foundations had appeared in Europe, in a country in which
such an event had been considered completely impossible. The
government immediately made known its intention to proceed
against Jewish predominance in the country and declared
repeatedly that it would have to subject Rumania's previous
foreign policy to reexamination and reform. In the meantime
the Judaic-Masonic and liberal opposition did not lose time.
Passions were inflamed and became increasingly more
envenomed. It looked like a hot and bloody election
campaign. The prospects of Goga's Christian-Nationalist
Party pointed to a big victory with sure certainty,
especially since, with the Bureau's cooperation he had on
the sly made a secret agreement with Codreanu. To be sure,
Goga did not act on the Bureau's advice to immediately
develop his party cadres, to expand his party machine all
over the country and to permeate the police and gendarmerie.
Goga postponed
the execution of organizational reform, which he also
intended, until after the election. He considered himself to
be under obligation to the king not to undertake anything
until the electoral decisions had been rendered, but to take
steps all the more incisively after legally attaining the
majority.

In innumerable interviews the opposition must have succeeded
in convincing the king that an electoral victory of Goga
would react most acutely against the king himself. In that
case he would no longer be able to get rid of the ghosts he
had called in; if Goga attained a two-thirds majority, he,
the king, would be Goga's captive. These expostulations, and
the uncontrollable Judaic influences of the Jewish clique at
the Rumanian court, plus the pressure of the French and
British Ministers led to a change in the king's attitude,
assuming that this change had not already been anticipated
by him at the time of Goga's appointment. The king decided
to prevent the elections.  Goga resisted. Thereupon the king
offered Goga the formation of an uthoritarian government, a
government created solely by virtue of royal sovereignty.
That meant a coup d'etat. Goga declined. Thereupon the king
informed Goga that he would accept the cabinet's resigna-
tion, which, however, had not even been offered to him. Goga
realized too late that the strength at his disposal was
entirely inadequate to thwart the king's plans. He resigned.

But the course once embarked upon forced even the king to
pay heed to the mood that had been created in the country.
Also, a return to the disrupted foreign-policy ties was no
longer possible. Although an authoritarian system had been
built up, Rumania found herself without her former backing.
The French security system had been ruptured and could not
be re-established, if only in view of Yugoslavia's attitude
in the South-East, where relations established by other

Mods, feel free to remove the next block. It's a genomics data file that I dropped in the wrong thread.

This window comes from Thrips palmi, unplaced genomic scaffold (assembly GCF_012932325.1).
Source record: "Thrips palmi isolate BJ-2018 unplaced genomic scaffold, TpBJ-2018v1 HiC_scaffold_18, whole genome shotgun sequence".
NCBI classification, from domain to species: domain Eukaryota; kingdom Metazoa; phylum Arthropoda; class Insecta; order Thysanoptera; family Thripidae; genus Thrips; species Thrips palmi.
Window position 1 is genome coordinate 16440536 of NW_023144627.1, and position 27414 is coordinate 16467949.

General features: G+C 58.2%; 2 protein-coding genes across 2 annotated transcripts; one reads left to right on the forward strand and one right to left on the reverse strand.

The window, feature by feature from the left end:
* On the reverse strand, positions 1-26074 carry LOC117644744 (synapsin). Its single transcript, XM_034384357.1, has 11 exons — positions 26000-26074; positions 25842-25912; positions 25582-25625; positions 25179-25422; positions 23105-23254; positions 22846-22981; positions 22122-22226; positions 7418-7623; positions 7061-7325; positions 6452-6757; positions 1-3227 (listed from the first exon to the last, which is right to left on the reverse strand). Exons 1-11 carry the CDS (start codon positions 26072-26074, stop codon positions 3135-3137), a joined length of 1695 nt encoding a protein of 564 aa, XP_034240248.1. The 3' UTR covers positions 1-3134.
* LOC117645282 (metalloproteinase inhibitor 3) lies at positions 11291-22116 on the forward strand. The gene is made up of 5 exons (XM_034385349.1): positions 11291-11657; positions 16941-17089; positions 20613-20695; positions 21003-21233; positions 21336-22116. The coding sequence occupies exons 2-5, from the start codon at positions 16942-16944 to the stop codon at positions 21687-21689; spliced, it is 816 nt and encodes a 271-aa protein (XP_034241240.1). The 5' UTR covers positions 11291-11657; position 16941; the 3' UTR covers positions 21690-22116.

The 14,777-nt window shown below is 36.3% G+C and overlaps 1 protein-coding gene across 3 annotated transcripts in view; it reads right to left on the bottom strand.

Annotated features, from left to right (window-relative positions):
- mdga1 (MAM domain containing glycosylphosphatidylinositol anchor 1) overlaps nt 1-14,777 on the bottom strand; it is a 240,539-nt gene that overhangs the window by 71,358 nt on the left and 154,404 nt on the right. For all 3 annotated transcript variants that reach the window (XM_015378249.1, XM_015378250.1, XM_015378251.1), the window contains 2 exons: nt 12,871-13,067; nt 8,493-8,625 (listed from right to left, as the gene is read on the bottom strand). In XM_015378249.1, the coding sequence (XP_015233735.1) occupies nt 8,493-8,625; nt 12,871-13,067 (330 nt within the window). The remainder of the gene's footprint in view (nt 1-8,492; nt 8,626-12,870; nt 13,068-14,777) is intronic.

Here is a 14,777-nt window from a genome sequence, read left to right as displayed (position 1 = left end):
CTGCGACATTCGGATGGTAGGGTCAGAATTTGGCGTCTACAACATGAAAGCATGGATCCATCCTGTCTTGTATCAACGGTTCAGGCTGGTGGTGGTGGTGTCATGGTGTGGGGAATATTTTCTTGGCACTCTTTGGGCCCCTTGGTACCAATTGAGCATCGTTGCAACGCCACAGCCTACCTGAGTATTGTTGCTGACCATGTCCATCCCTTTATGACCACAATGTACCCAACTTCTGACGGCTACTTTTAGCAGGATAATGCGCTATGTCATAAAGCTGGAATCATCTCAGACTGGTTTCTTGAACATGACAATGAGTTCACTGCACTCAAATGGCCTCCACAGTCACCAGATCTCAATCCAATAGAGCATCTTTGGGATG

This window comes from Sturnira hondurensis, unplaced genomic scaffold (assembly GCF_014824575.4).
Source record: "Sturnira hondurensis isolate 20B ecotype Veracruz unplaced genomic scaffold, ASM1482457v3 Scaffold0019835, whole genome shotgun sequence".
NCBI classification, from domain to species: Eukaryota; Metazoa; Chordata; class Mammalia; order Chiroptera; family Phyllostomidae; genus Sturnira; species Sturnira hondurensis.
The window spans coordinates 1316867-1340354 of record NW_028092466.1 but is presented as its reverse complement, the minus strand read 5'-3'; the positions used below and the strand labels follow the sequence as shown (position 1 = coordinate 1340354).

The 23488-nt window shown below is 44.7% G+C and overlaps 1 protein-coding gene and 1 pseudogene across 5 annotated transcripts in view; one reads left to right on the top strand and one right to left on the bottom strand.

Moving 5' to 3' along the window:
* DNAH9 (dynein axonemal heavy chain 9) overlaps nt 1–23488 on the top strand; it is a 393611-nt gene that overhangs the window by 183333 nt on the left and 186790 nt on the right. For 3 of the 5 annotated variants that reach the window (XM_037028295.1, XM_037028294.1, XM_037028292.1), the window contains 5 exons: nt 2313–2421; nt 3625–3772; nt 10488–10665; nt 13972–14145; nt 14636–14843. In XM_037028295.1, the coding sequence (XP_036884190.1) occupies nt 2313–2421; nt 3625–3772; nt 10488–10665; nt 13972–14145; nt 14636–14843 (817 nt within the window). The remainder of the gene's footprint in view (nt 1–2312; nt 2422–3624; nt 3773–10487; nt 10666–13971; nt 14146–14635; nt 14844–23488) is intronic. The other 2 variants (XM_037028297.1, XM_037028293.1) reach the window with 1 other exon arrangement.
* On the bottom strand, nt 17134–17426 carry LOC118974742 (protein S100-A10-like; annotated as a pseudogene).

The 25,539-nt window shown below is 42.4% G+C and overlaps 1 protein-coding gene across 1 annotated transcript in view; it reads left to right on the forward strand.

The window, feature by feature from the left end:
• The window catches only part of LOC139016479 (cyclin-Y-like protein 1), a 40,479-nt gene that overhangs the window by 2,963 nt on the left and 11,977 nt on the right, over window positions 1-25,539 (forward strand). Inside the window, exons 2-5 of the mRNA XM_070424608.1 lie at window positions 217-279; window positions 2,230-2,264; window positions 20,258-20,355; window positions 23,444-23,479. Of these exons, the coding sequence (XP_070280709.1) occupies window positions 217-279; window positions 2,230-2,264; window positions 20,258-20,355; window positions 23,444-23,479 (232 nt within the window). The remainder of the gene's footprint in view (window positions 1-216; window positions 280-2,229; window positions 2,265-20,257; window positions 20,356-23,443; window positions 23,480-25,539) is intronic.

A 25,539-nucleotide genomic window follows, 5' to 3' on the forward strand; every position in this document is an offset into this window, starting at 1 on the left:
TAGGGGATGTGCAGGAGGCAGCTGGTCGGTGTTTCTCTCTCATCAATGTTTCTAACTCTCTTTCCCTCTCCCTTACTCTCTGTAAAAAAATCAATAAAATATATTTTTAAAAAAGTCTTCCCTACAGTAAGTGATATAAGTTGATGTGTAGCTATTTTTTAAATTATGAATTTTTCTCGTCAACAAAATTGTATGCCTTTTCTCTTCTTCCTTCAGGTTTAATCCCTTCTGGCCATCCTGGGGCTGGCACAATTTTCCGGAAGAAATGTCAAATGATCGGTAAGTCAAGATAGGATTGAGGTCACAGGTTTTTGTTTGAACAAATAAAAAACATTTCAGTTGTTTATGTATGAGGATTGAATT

German agencies had simultaneously loosened the cohesiveness
of the Little Entente. That, at any rate, was the Goga
government's success.

In his last great speech to the Rumania Academy, shortly
before his death, Goga welcomed Austria's affiliation with
Germany, and affirmed for the last time his belief in
adherence to new Greater German Reich and to Fascist Italy,
a belief he had struggled for.

Now the king's war of extermination against the Iron Guard
began. Codreanu was arrested with his closest collaborators,
to face a specially convoked court-martial. Sole basis for
the prosecution was an alleged communication from Codreanu
to the Fuehrer, which was proved to be a forgery, and a
telegram addressed to the Fuehrer. On the basis of these
"records" he was sentenced to ten years' hard labor. In vain
did the Bureau attempt to bring about an intervention of the
Ministry for Foreign Affairs in this episode, which
diminished the whole prestige of the German Reich. It did
not prevail against the official agencies, which condemned
the entire project of the Bureau in Rumania, because the
official German delegation expected their sole salvation
from the attitude of the king and his creatures. Logically,
the acceptance without dissent of this challenge was
interpreted in Bucharest as granting carte blanche and
Codreanu was shot with his closest collaborators for
establishment of the first personal contact between the King
and the Fuehrer.

This appeared to doom the Iron Guard, too, Goga's party,
deprived of his leadership, was submerged into
insignificance. But Goga left behind a personal heir, who is
now Marshal Antonescu. Against the king's wish, Goga had
appointed this politically insignificant provincial general,
with whom the kind was on bad terms, as his Minister of War.
At first, completely pro French in outlook, Anonescu
gradually adoped a different view under Goga's influence.
After Goga's resignation, Antonescu still re-
mained in the king's cabinet at Goga's wish. He also
maintained continued relations with the Iron Guard. Thereby
the possibility of eliminating the king was at hand — and
was exploited. Antonescu's [sic] to-day appears in practice
as executor of the heritage bequeathed to him by Goga, who
had led him from political insignificance into the political
arena. Thereby a change to Germany's liking had become
possible in Rumania.

                                         [Signed] ROSENBERG